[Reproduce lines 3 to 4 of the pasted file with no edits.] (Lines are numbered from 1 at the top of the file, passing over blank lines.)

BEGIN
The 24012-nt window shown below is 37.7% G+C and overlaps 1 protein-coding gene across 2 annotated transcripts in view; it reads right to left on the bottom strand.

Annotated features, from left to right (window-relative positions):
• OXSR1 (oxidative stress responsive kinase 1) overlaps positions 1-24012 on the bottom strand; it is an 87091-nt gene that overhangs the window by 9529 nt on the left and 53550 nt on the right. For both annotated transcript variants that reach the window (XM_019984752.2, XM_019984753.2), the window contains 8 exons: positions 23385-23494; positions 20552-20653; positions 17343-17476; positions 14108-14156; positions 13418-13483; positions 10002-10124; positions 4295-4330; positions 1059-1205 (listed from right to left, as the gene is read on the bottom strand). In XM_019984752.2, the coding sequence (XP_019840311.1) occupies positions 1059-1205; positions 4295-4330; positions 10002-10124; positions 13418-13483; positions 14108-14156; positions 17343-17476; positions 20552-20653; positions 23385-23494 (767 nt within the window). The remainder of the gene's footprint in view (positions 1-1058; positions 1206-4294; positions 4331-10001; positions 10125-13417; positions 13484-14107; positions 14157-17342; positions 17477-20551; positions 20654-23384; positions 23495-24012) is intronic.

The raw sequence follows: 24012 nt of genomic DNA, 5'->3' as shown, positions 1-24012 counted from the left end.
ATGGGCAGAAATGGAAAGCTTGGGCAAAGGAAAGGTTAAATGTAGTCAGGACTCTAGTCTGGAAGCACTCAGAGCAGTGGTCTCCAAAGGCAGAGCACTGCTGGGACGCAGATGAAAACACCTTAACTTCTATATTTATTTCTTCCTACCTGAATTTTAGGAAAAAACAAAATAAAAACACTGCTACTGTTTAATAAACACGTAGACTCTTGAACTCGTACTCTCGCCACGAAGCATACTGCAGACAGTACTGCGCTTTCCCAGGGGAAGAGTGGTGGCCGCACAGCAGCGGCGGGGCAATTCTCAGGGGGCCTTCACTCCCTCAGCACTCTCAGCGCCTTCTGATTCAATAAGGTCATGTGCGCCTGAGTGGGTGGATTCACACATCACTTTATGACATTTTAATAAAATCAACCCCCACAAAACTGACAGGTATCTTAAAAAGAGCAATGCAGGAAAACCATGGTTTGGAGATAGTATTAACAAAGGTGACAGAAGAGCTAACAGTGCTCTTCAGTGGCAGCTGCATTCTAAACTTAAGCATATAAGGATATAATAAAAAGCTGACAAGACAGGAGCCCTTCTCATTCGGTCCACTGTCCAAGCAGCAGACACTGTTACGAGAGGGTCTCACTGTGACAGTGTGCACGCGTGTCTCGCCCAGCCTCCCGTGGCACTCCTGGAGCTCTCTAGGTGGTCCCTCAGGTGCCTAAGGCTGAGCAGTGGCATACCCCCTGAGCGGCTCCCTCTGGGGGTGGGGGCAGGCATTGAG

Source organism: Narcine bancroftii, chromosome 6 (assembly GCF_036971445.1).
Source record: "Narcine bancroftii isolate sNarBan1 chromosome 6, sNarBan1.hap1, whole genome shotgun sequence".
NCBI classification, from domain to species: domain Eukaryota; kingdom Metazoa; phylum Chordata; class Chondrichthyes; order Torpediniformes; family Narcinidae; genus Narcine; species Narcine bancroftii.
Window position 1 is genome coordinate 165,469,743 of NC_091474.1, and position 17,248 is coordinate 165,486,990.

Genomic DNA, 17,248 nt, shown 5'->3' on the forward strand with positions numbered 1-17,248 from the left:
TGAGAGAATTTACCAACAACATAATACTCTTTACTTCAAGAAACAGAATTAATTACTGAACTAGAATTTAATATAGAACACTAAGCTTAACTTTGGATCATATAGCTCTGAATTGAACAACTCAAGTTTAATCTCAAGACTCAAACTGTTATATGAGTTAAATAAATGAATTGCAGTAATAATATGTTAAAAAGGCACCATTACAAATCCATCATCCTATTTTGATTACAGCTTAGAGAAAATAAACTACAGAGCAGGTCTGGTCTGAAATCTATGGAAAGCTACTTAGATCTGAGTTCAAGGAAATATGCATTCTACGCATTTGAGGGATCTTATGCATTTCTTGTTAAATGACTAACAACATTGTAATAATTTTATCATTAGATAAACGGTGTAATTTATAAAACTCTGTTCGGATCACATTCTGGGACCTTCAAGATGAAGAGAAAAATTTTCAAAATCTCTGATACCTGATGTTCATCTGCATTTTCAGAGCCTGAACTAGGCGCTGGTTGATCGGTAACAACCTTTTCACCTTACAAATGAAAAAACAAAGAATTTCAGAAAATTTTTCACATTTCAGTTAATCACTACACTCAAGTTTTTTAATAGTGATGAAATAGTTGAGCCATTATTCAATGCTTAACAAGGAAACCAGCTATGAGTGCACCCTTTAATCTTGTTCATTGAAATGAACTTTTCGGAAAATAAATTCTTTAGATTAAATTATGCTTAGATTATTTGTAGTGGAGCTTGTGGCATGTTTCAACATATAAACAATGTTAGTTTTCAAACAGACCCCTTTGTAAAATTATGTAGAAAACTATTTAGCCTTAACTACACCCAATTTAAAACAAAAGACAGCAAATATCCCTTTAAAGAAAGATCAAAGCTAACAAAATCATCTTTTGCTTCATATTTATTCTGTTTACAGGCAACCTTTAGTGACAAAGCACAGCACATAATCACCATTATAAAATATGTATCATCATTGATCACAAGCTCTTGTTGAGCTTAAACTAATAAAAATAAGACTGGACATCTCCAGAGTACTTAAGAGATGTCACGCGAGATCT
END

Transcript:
• OXSR1 (oxidative stress responsive kinase 1) overlaps positions 1-24012 on the bottom strand; it is an 87091-nt gene that overhangs the window by 9529 nt on the left and 53550 nt on the right. For both annotated transcript variants that reach the window (XM_019984752.2, XM_019984753.2), the window contains 8 exons: positions 23385-23494; positions 20552-20653; positions 17343-17476; positions 14108-14156; positions 13418-13483; positions 10002-10124; positions 4295-4330; positions 1059-1205 (listed from right to left, as the gene is read on the bottom strand). In XM_019984752.2, the coding sequence (XP_019840311.1) occupies positions 1059-1205; positions 4295-4330; positions 10002-10124; positions 13418-13483; positions 14108-14156; positions 17343-17476; positions 20552-20653; positions 23385-23494 (767 nt within the window). The remainder of the gene's footprint in view (positions 1-1058; positions 1206-4294; positions 4331-10001; positions 10125-13417; positions 13484-14107; positions 14157-17342; positions 17477-20551; positions 20654-23384; positions 23495-24012) is intronic.

The raw sequence follows: 24012 nt of genomic DNA, 5'->3' as shown, positions 1-24012 counted from the left end.